What Are PAGA Penalties?
California’s Private Attorney General Act of 2004-or PAGA-gives private citizens the ability to pursue penalties against employers for violations of the California Labor Code. In cases in which plaintiffs successfully bring PAGA claims, 75% of these penalties go to the state entities (specifically, to the California Labor and Workforce Development Agency or LWDA). Of course, that leaves open the question of who receives the rest. Since PAGA was passed in 2004, most attorneys litigating PAGA cases on a class-wide or representative basis have assumed that the remaining penalties are to be shared among all of the affected class members. Certain cases have suggested as much. See, e.g., Schiller v. David’s Bridal, Inc., 2010 WL 2793650 (E.D. Cal. 2010); Lopez v. Ace Cash Express, Inc., 2012 WL 1655720 (C.D. Cal. 2012); Ivey v. Apogen Technologies, Inc., 2011 WL 3515936 (S.D. Cal. 2011).
In Cunningham v. Leslie’s Poolmart, Inc., however, Hon. Christina Snyder of the United States District Court for the Central District of California noted that representative PAGA actions bear only “a superficial resemblance” to class actions and “are better characterized as a type [of] ‘qui tam’ action.” 2013 WL 3233211, at *6-7 (C.D. Cal. June 25, 2013). In Cunningham, Judge Snyder described a PAGA claim as essentially a “law enforcement action designed to protect the public and penalize the employer for past illegal conduct” rather than an action “to collect damages on behalf of other employees or provide restitution to victims of Labor Code violations.” Id. at *6. Judge Snyder noted further that the only parties bound by PAGA litigation are the employer, the private plaintiff himself or herself, and the LWDA “because a private plaintiff bringing a PAGA suit is acting as a private attorney general on behalf of the State of California, not as a representative of other employees.” Id.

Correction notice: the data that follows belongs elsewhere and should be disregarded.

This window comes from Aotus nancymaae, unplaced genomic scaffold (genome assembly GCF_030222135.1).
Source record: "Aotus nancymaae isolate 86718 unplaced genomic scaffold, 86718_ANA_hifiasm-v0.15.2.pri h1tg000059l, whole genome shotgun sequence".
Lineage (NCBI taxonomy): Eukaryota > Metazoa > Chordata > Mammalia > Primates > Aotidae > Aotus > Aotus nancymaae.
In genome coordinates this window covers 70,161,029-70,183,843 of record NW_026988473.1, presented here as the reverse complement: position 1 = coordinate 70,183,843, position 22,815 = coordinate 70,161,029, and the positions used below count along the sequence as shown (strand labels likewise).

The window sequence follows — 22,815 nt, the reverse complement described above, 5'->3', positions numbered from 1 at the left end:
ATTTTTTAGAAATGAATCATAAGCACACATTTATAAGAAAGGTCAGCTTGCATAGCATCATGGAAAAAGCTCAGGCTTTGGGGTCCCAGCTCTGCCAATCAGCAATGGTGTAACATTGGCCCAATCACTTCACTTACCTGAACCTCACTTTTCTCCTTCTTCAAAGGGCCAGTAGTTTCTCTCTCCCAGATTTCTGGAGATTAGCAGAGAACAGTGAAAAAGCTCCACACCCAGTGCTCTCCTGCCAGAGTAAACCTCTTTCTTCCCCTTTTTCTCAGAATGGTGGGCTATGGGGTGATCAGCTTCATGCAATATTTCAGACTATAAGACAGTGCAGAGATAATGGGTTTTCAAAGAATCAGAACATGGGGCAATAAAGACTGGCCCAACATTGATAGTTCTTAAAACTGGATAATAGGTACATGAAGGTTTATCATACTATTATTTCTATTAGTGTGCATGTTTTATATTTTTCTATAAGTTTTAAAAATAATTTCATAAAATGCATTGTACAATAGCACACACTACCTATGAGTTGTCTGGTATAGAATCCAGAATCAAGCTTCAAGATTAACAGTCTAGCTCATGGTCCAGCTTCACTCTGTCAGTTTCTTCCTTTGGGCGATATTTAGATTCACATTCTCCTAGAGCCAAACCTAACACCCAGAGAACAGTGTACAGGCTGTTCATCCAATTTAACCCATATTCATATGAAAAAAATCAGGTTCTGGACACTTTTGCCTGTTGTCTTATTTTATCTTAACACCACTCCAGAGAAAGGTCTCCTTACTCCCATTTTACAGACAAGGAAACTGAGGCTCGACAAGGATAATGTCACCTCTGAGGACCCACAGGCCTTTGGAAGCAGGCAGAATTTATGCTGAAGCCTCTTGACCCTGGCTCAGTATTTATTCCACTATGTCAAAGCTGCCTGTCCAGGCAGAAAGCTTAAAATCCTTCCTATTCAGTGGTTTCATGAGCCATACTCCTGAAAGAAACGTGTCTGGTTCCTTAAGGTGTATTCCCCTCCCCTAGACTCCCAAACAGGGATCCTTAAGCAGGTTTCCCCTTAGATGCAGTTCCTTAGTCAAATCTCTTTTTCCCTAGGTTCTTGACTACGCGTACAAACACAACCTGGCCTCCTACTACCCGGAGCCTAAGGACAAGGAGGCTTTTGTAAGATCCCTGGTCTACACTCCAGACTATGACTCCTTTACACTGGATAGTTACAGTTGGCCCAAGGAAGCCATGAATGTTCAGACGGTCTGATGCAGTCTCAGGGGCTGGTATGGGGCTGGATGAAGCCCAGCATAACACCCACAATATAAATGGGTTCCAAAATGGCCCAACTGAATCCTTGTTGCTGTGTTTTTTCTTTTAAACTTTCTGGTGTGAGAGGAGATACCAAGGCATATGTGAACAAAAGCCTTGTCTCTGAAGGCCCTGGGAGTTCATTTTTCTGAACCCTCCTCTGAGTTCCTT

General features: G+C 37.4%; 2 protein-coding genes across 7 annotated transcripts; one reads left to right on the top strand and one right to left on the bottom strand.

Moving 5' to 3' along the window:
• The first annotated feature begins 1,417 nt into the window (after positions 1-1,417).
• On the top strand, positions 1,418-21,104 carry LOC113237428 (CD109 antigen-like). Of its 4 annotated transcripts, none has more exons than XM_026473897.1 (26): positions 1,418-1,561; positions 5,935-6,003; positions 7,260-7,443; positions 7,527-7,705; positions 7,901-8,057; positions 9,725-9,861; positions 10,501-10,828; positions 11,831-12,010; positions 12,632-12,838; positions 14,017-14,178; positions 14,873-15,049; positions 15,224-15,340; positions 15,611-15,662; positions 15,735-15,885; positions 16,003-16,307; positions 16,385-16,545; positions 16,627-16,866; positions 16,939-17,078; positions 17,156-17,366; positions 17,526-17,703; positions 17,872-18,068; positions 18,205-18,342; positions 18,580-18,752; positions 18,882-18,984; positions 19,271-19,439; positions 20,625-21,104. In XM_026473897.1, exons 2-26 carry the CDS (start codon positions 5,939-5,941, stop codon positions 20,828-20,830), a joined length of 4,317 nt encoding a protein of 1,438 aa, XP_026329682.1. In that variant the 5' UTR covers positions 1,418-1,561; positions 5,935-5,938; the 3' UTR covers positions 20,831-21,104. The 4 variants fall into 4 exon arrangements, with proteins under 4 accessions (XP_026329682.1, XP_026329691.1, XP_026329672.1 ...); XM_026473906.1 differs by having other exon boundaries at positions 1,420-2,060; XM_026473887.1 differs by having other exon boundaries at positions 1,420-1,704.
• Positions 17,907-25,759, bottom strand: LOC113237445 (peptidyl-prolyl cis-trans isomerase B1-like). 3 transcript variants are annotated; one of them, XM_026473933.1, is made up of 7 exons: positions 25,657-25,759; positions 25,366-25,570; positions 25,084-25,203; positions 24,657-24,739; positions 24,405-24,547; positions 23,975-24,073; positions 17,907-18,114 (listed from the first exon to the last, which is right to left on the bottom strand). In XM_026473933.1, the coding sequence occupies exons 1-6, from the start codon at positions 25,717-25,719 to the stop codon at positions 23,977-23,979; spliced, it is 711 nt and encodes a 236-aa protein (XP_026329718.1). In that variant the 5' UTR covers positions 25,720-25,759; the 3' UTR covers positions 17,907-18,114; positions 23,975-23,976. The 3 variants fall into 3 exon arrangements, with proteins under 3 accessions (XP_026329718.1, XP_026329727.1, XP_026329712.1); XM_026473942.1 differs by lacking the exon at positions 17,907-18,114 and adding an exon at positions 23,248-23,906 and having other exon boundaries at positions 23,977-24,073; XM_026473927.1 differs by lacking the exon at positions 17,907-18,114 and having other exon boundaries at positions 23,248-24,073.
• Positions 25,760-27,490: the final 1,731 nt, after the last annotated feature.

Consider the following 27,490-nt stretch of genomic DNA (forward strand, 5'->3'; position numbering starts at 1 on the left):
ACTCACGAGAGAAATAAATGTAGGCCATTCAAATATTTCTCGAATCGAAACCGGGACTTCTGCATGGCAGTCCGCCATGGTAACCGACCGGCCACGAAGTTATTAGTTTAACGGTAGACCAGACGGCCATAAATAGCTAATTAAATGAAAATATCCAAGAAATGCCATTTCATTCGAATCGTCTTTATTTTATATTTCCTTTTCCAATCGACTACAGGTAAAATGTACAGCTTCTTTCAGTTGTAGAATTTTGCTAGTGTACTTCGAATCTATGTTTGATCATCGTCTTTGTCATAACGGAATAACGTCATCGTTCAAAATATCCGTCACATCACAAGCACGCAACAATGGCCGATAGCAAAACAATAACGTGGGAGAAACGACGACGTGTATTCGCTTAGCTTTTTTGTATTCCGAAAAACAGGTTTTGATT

Who Is Entitled To Receive PAGA Penalties?
Because the Cunningham court viewed the private plaintiff bringing a PAGA case more like an attorney general or a qui tam relator than a traditional class representative, the court concluded that “the best interpretation of PAGA is that the penalties not distributed to the Labor Workforce Development Agency are distributed to the individual employee who brought the action” rather than distributed broadly to a class of employees. Id. at *6, n.1. In the court’s view, this is the case both because non-party employees need not be given notice of PAGA representative actions and because PAGA’s purpose would be better served by creating a substantial financial incentive for individual employees to bring actions enforcing the California Labor Code. Id.
Can PAGA Actions Proceed As Class Actions?
If PAGA actions were required to proceed as class actions, this incentive would be greatly diminished, as all class members would then presumably be required to share any recovered penalties, thereby reducing the financial incentive to bring a PAGA action. The court pointed out further that PAGA “contains no provisions for distributing any portion of the recovery to non-party employees, even though PAGA contains detailed procedures setting out how a representative action is litigated.” Id.
It remains to be seen whether Judge Snyder’s view regarding who receives the non-LWDA portion of the penalties will be followed by other courts (as of this writing, no reported case has cited this portion of Cunningham, though Cunningham itself includes references to courts in at least two cases that “seem to assume that the twenty-five percent recovery goes to the individual plaintiff.” Id. (citingAdoma v. University of Phoenix, Inc., 2010 WL 6651141 at *10 (E.D. Cal. 2012); Amaral v. Cintas Corp., No. 2, 163 Cal.App.4th 1157, 1195 (2008)). Given the apparent purpose of PAGA – to provide an incentive to private citizens to enforce provisions of the California Labor Code – Judge Snyder’s analogy to qui tam actions merits further consideration.